Rachel Maddow, MSNBC's Newest Left Hand
Wednesday, August 27, 2008; Page A20
DENVER, Aug. 26 -- In her black-rimmed glasses, black T-shirt, jeans and orange sneakers, green iPod wires dangling from her ears, Rachel Maddow cuts an unassuming figure at odds with her growing celebrity.
"I know I don't look like everybody else on television," MSNBC's newest host says at a Mexican restaurant here. "I'm not that pretty. Women on television are over-the-top, beauty-pageant gorgeous. That's not the grounds on which I am competing. There's a basic threshold you have to cross: not looking like you're insulting. You ought to wear makeup, comb your hair." And if she tried for a makeover, she says, "I would fail, and I would look dumb doing it."
Maddow, 35, doesn't sound like anyone else on TV either, skewering the right wing with barbed humor that she punctuates with a throaty laugh. And her résumé isn't exactly out of central casting: Rhodes scholar, former prison activist, a woman who lives with her girlfriend and drives a pickup truck. Notably absent is any experience as a journalist or political consultant.
While other liberal pundits were praising Barack Obama's new running mate, Joe Biden, for his legislative experience and foreign policy credentials, Maddow had a slightly offbeat take on the Delaware senator: "Even though he's been in Washington since before I was born, he hasn't turned out to be a personal creep."
And yet, as she juggles her role as commentator at the conventions with plans to launch her 9 p.m. weeknight program in two weeks, Maddow has become an unwilling symbol of the trend toward ideological cable news. She will follow her mentor Keith Olbermann, MSNBC's fire-breathing liberal and ratings king, who says, "I pushed for her because I needed a good lead-in to the 10 o'clock show," the repeat broadcast of his "Countdown" program. In what media analysts see as a deliberate counterpoint to Fox News, MSNBC's prime time is now lodged firmly on the left.
Maddow, who also hosts a radio show on Air America, chafes at being pigeonholed. In an age of so many opinionated talkers, she says, "it's weird to see me as the downfall of cable news objectivity." Besides, she says, she is not an Obama supporter.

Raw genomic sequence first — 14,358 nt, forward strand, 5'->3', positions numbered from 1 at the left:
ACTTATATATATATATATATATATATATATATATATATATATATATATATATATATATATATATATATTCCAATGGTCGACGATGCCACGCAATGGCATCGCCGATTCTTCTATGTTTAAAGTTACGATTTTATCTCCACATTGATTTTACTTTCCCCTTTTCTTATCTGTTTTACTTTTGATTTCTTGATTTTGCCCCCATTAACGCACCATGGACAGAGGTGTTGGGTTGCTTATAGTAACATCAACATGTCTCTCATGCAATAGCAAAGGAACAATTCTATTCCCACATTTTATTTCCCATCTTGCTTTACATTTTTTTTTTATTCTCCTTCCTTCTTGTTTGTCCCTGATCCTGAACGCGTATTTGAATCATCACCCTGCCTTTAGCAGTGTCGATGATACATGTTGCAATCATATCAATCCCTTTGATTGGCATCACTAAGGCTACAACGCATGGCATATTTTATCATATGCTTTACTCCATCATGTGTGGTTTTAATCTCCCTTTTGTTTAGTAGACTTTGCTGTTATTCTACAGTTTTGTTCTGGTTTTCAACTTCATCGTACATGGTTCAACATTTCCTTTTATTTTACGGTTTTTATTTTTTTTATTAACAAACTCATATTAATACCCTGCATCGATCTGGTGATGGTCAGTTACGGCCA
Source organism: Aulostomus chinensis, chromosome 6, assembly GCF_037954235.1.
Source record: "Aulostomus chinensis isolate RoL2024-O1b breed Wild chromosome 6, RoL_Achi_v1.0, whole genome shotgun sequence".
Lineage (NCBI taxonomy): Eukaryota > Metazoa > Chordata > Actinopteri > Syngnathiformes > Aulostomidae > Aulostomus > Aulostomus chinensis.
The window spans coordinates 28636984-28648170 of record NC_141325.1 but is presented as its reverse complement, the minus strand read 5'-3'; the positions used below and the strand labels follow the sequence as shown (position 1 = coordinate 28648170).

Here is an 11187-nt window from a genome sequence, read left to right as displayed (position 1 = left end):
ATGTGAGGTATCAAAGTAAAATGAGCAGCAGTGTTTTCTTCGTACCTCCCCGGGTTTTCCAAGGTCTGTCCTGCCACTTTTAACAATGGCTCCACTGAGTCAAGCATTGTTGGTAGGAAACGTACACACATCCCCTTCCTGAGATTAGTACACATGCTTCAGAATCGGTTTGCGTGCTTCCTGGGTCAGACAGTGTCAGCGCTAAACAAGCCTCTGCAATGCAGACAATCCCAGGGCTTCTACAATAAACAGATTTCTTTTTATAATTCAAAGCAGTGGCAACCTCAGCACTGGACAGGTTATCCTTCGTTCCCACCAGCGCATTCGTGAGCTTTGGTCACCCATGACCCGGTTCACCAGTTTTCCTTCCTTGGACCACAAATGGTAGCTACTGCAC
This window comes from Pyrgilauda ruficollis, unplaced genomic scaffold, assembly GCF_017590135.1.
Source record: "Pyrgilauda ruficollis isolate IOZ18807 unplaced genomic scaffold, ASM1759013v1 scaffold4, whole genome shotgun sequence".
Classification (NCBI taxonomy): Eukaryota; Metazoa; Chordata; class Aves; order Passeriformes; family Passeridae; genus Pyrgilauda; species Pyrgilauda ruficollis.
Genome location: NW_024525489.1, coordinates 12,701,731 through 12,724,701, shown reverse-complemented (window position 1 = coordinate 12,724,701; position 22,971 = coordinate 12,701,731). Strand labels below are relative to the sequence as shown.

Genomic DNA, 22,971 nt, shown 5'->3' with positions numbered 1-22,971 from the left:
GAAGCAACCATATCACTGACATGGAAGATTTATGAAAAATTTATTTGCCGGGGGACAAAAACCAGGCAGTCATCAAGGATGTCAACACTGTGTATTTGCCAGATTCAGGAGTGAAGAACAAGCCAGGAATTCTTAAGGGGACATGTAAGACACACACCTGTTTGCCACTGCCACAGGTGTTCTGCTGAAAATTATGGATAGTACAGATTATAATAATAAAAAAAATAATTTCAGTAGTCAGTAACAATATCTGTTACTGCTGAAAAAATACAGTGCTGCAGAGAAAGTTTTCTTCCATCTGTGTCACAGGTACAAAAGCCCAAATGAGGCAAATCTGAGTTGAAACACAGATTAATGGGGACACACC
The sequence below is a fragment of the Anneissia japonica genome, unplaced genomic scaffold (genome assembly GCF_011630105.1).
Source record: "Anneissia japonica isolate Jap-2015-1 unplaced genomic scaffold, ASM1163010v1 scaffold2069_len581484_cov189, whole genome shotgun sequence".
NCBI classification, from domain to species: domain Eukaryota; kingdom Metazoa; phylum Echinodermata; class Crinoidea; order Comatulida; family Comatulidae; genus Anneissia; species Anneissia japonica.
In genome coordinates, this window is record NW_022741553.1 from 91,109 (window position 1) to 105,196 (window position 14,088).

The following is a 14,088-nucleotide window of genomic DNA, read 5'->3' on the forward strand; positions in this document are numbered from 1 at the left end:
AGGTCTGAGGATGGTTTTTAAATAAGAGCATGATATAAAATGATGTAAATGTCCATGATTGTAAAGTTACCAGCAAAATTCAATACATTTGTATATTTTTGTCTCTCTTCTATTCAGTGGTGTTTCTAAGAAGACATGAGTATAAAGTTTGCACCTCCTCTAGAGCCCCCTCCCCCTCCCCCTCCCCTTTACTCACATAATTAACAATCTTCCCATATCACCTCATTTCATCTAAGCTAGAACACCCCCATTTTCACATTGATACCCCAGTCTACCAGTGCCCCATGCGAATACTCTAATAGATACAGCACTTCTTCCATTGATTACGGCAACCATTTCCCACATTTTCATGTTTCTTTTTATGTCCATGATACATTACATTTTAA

"I am a liberal," Maddow says. "I'm not a partisan, not a Democratic Party hack. I'm not trying to advance anybody's agenda."
When Maddow was 19, two years after she came out of the closet, she watched with horror as Pat Buchanan took the podium at the 1992 Republican convention and called for a culture war against such liberal notions as "homosexual rights."
"I felt my country was declaring war on me," she says.
On Monday night, seated on a makeshift stage overlooking Denver's train station, Maddow recalled that experience on the air, turning to her left -- where Buchanan, her fellow MSNBC analyst, sat. Alluding to Michelle Obama's speech, she told the former presidential candidate that she was drawn to Bill Clinton's family that year after concluding that "they don't want an America that doesn't want me in it." Many in the small crowd watching the action kept roaring their approval.
"Surreal is not the word," Maddow said during a break. "The arc of what Pat meant to me, and what I'm doing now, is a great American story." Buchanan declined to comment after the awkward moment.
Maddow was charged up on this balmy evening, dispensing with her usual light touch to declare that Hillary Clinton supporters who are defecting to John McCain are being "post-rational." She seemed almost angry as she accused McCain of playing "the POW card" in response to questions ranging from health care to "cheating on his first wife. . . . He risks turning it into a punch line."